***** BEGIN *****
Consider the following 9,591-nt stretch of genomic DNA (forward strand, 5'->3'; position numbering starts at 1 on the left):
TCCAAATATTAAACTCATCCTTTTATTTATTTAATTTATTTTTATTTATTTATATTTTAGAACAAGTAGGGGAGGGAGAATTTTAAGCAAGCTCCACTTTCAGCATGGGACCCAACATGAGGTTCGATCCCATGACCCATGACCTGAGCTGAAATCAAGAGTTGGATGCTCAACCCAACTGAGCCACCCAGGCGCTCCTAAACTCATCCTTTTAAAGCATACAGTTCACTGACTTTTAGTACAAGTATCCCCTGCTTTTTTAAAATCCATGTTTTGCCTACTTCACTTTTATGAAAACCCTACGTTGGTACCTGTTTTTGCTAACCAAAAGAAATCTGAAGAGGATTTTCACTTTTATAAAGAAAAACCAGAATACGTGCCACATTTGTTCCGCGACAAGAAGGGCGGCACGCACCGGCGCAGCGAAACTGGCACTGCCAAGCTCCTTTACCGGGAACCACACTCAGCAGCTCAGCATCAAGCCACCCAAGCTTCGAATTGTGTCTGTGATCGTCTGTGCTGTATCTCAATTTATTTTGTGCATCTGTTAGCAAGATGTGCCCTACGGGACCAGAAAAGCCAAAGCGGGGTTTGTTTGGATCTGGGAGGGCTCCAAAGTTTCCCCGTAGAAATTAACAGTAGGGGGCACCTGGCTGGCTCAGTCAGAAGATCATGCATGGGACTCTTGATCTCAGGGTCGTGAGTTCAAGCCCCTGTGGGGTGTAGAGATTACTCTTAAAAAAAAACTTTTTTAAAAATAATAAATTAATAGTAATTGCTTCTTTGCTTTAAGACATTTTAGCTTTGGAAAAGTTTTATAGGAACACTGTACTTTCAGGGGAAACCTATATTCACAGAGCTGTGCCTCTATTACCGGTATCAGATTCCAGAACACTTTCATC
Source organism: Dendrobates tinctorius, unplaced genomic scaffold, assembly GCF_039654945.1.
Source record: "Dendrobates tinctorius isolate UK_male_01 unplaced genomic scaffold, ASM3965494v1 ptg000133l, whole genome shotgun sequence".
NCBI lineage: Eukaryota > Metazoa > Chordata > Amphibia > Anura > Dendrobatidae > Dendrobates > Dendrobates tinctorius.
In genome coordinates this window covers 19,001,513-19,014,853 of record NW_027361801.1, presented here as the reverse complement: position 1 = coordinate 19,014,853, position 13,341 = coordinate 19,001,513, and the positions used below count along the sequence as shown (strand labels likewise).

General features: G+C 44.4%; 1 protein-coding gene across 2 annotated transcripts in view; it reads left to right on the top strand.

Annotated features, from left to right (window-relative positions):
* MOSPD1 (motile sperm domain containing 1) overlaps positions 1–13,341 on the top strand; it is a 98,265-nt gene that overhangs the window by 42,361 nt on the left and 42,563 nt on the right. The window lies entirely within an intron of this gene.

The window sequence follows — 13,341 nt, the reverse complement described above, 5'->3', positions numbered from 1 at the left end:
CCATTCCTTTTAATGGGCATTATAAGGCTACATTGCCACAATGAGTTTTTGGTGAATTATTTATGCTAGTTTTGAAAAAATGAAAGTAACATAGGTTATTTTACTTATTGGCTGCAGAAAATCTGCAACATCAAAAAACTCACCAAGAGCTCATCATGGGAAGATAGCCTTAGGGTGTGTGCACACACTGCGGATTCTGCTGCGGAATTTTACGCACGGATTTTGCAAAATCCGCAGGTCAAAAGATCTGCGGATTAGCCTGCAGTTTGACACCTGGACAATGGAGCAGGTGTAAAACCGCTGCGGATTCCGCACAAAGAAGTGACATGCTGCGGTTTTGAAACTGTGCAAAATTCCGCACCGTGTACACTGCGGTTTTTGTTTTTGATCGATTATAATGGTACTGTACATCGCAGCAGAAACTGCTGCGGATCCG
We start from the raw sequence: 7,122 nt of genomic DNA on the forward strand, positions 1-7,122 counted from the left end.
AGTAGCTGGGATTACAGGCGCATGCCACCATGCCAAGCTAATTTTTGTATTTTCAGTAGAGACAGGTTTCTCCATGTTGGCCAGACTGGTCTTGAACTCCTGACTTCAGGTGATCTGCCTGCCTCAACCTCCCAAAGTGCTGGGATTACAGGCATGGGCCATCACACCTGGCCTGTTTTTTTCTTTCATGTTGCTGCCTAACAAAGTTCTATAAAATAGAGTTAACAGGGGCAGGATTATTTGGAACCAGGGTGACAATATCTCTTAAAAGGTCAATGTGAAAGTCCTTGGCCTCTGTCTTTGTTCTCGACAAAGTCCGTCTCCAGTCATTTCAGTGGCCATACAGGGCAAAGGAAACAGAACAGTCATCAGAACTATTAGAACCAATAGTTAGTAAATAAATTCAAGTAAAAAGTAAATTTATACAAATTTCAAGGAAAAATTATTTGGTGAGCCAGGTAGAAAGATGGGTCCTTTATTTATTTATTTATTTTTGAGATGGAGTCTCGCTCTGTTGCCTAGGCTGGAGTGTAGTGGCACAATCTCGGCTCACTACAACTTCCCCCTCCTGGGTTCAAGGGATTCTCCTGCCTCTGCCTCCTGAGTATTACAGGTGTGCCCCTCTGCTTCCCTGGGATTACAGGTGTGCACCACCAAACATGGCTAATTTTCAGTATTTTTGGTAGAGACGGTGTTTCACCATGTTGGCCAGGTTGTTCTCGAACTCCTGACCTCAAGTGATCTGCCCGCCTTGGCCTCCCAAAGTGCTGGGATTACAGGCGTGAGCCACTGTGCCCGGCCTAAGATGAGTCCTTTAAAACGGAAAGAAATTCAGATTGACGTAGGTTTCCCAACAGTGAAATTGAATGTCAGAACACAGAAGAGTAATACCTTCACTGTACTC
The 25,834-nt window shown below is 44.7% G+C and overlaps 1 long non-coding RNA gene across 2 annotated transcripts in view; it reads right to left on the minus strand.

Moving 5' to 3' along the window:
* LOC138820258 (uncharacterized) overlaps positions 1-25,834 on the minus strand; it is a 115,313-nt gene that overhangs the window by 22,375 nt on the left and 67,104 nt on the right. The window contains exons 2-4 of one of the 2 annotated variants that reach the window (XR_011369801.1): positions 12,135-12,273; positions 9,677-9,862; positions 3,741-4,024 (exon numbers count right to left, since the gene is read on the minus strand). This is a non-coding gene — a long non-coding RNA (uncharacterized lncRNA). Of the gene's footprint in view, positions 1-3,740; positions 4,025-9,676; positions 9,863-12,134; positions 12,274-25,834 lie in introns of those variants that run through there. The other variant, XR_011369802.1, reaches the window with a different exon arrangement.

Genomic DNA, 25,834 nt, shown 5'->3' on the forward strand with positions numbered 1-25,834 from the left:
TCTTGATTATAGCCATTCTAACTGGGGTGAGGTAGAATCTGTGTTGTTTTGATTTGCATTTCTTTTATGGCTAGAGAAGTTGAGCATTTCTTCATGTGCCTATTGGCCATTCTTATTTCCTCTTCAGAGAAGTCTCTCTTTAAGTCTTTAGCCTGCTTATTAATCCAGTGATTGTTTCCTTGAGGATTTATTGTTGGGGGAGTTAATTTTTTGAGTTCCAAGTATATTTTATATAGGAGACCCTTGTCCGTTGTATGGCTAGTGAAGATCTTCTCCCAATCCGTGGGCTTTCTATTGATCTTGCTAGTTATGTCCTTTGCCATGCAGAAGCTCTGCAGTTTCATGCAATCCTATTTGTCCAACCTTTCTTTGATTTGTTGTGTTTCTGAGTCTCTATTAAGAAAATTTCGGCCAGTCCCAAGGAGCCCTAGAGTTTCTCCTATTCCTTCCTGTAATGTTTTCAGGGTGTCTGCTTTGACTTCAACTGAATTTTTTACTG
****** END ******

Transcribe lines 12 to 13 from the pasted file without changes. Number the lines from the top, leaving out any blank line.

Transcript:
We start from the raw sequence: 7,122 nt of genomic DNA on the forward strand, positions 1-7,122 counted from the left end.
AGTAGCTGGGATTACAGGCGCATGCCACCATGCCAAGCTAATTTTTGTATTTTCAGTAGAGACAGGTTTCTCCATGTTGGCCAGACTGGTCTTGAACTCCTGACTTCAGGTGATCTGCCTGCCTCAACCTCCCAAAGTGCTGGGATTACAGGCATGGGCCATCACACCTGGCCTGTTTTTTTCTTTCATGTTGCTGCCTAACAAAGTTCTATAAAATAGAGTTAACAGGGGCAGGATTATTTGGAACCAGGGTGACAATATCTCTTAAAAGGTCAATGTGAAAGTCCTTGGCCTCTGTCTTTGTTCTCGACAAAGTCCGTCTCCAGTCATTTCAGTGGCCATACAGGGCAAAGGAAACAGAACAGTCATCAGAACTATTAGAACCAATAGTTAGTAAATAAATTCAAGTAAAAAGTAAATTTATACAAATTTCAAGGAAAAATTATTTGGTGAGCCAGGTAGAAAGATGGGTCCTTTATTTATTTATTTATTTTTGAGATGGAGTCTCGCTCTGTTGCCTAGGCTGGAGTGTAGTGGCACAATCTCGGCTCACTACAACTTCCCCCTCCTGGGTTCAAGGGATTCTCCTGCCTCTGCCTCCTGAGTATTACAGGTGTGCCCCTCTGCTTCCCTGGGATTACAGGTGTGCACCACCAAACATGGCTAATTTTCAGTATTTTTGGTAGAGACGGTGTTTCACCATGTTGGCCAGGTTGTTCTCGAACTCCTGACCTCAAGTGATCTGCCCGCCTTGGCCTCCCAAAGTGCTGGGATTACAGGCGTGAGCCACTGTGCCCGGCCTAAGATGAGTCCTTTAAAACGGAAAGAAATTCAGATTGACGTAGGTTTCCCAACAGTGAAATTGAATGTCAGAACACAGAAGAGTAATACCTTCACTGTACTC